While the Centers for Medicare & Medicaid Services’ (CMS) proposed rule on Medicare Part B rebilling is an acknowledgement that its previous policy of denying full payment for Part B claims was “unlawful,” the proposal contains a number of restrictions that would compromise hospitals’ ability to rebill for medically necessary patient services, the AHA told the agency today.
“The proposed rebilling rule will require significant modifications in order to provide hospitals with a fair and equitable process for securing payment for the reasonable and necessary services provided to patients when there is a dispute about the setting in which care should have been delivered,” AHA Executive Vice President Rick Pollack wrote CMS Administrator Marilyn Tavenner in response to the agency’s March 13 proposed rule.
The AHA and other hospitals told CMS that the final rule should permit rebilling of any denied claim that originally was timely filed, rather than restrict rebilling to services provided in the prior 12 months; ensure full reimbursement of all reasonable and necessary services provided rather than arbitrarily exclude services that require “outpatient status;” and restore full and fair appeal rights for hospitals that choose to exercise their right to appeal denied claims rather than arbitrarily narrow the scope of that review. To view the letter, click on: http://tinyurl.com/a7spy9f.
In their comments to CMS, a number of hospital and health system leaders expressed concern about the limited scope of the proposed rule.
“Restricting hospitals’ rebilling option to only services provided within the last 12 months and excluding services ‘requiring an outpatient status’ would substantially diminish the benefit of the proposed rule to the hospital industry,” Janet Montgomery, corporate responsibility officer for St. Louis-based Ascension Health, wrote CMS. “This approach would also deny hospitals payment for services that CMS acknowledges are reasonable and necessary and otherwise covered under Part B.”
Ascension Health is the nation’s largest nonprofit delivery system operating more than 1,500 health facilities and 113 hospitals in 23 states and the District of Columbia.
City Hospital – a 171-bed hospital in Martinsburg, WV – noted in its comments to CMS that more than 70% of claims reviewed by the recovery audit contractor (RAC) to date are more than one year old. In addition, more than 80% of claims that were initially denied by the RAC and appealed by the hospital have been in the appeal stage for more than one year.
“Thus the one-year period for submitting a timely rebill could easily expire before the RAC review is complete or before it has even begun,” wrote Christopher D. Knight, vice president of finance at City Hospital.
“The proposed rule’s timely filing requirement leaves few, if any, of our hospital’s denied claims eligible for rebilling.”
To manage the RAC audit process alone, City Hospital has hired three additional staff positions and will spend about $250,000 this year.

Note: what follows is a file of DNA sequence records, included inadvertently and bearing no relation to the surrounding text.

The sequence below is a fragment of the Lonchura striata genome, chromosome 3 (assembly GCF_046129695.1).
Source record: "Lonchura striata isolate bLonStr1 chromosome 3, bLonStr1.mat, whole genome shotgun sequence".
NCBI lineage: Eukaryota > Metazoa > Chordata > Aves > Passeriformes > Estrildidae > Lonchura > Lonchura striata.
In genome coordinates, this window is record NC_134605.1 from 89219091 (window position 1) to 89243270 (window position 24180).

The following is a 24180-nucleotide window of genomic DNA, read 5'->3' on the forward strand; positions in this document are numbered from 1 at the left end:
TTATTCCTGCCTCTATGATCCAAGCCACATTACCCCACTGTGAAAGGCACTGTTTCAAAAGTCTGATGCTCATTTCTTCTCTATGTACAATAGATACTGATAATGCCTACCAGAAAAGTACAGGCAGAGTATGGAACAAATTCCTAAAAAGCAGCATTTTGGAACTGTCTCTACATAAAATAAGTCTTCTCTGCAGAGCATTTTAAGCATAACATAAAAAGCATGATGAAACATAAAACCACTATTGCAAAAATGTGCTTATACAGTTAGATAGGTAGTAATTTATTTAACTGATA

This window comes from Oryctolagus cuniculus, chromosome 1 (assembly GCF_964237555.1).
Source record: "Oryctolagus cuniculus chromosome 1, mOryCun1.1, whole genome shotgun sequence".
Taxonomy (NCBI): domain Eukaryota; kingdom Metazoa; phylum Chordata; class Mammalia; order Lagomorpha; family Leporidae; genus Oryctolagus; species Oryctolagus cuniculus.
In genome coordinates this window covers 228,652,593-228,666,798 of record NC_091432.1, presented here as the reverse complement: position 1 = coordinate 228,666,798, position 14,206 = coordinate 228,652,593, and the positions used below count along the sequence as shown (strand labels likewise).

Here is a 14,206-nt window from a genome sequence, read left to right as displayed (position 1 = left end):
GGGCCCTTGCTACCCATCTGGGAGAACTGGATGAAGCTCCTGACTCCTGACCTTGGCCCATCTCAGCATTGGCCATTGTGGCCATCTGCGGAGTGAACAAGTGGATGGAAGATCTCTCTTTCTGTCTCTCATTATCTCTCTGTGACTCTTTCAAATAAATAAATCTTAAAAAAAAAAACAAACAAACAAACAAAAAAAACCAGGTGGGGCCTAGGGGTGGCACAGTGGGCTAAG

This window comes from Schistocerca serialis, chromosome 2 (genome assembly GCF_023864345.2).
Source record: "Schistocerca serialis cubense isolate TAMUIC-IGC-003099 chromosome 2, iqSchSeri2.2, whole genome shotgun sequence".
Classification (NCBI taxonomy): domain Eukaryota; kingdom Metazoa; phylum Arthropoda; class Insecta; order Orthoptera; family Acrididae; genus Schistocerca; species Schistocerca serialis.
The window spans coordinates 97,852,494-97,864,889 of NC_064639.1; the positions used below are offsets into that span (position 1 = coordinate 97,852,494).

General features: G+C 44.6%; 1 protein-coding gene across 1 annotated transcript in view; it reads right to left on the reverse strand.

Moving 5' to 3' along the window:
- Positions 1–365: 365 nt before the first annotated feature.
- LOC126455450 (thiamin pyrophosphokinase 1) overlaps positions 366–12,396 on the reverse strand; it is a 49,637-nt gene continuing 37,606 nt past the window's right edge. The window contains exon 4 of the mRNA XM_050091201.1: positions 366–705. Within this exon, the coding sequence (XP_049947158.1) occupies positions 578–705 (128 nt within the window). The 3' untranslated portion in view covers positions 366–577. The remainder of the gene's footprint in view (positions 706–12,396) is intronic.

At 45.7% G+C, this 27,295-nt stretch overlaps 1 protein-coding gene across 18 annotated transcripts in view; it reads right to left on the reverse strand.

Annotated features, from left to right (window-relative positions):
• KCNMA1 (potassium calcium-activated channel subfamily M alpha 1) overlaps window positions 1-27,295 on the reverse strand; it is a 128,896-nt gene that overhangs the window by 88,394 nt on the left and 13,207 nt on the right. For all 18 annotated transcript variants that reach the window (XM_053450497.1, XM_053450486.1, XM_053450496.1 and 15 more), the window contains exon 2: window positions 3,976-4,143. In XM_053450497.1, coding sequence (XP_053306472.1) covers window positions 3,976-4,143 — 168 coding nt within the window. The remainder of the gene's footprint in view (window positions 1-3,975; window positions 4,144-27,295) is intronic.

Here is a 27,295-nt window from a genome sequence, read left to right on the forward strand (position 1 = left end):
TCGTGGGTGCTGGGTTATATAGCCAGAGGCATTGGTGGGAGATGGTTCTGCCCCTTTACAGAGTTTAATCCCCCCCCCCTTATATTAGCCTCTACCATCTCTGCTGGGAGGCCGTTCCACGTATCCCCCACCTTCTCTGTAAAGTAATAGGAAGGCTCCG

“None of this cost is incurred to improve patient care but is incurred to respond to administrative burdens of audit programs,” Knight wrote.
Florida Hospital Waterman, a 269-bed acute care facility in Taveres that is part of the Florida Hospital System, urged CMS to remove the restriction on the Administrative Law Judges’ (ALJ) scope of review.
The hospital has been successful in fully overturning and fully restoring Part A payment more than 70% of the time and getting a partially favorable result in 10% of denials at the ALJ level.
“As a result of the proposed rule’s restriction of the authority of ALJs, our hospital would unnecessarily be denied effective due process to ensure we receive fair and appropriate reimbursement for the services we provided to our patients,” Bradley C. Skilton, the hospital’s regional director of patient finance, wrote CMS. The AHA’s comments on the rebilling proposed rule are part of a broader AHA effort to address the field’s concerns about overly aggressive Medicare auditors.
The AHA and five hospital systems last month amended their lawsuit in response to CMS’ March administrator’s ruling and the agency’s continued refusal to pay for certain claims denied by Medicare RACs. The AHA and the hospitals sued the agency last November over its policy of denying Medicare claims for necessary services because hospitals provided the treatment in an inpatient rather than outpatient setting.
On the legislative front, the AHA is urging Congress to support the “Medicare Audit Improvement Act,” H.R. 1250.
Introduced on March 19 by Reps. Sam Graves, R-MO, and Adam Schiff, D-CA, the bill would restructure the way RACs can review providers (see Hill Head Count on the right).
It would establish annual limits on documentation requests from RACs, impose financial penalties on RACs if they have high error rates, make RAC performance evaluations publicly available and allow denied inpatient claims to be billed as outpatient claims if necessary, among other measures.